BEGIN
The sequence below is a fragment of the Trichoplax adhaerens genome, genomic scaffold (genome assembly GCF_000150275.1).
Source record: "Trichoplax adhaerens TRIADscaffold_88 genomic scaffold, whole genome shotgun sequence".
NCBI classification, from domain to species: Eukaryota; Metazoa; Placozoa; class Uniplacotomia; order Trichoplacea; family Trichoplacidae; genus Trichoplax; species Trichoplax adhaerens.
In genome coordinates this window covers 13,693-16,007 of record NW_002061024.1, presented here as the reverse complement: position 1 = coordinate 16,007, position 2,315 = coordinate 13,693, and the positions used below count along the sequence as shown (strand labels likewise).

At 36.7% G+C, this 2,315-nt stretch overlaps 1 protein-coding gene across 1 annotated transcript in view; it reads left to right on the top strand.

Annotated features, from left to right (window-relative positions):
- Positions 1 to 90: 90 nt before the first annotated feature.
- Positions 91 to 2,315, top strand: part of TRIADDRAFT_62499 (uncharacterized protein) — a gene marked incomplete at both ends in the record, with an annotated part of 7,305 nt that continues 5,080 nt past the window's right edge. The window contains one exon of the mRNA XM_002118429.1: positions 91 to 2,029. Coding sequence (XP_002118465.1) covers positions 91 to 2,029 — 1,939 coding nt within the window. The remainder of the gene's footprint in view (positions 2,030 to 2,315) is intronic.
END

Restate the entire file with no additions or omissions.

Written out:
The sequence below is a fragment of the Trichoplax adhaerens genome, genomic scaffold (genome assembly GCF_000150275.1).
Source record: "Trichoplax adhaerens TRIADscaffold_88 genomic scaffold, whole genome shotgun sequence".
NCBI classification, from domain to species: Eukaryota; Metazoa; Placozoa; class Uniplacotomia; order Trichoplacea; family Trichoplacidae; genus Trichoplax; species Trichoplax adhaerens.
In genome coordinates this window covers 13,693-16,007 of record NW_002061024.1, presented here as the reverse complement: position 1 = coordinate 16,007, position 2,315 = coordinate 13,693, and the positions used below count along the sequence as shown (strand labels likewise).

At 36.7% G+C, this 2,315-nt stretch overlaps 1 protein-coding gene across 1 annotated transcript in view; it reads left to right on the top strand.

Annotated features, from left to right (window-relative positions):
- Positions 1 to 90: 90 nt before the first annotated feature.
- Positions 91 to 2,315, top strand: part of TRIADDRAFT_62499 (uncharacterized protein) — a gene marked incomplete at both ends in the record, with an annotated part of 7,305 nt that continues 5,080 nt past the window's right edge. The window contains one exon of the mRNA XM_002118429.1: positions 91 to 2,029. Coding sequence (XP_002118465.1) covers positions 91 to 2,029 — 1,939 coding nt within the window. The remainder of the gene's footprint in view (positions 2,030 to 2,315) is intronic.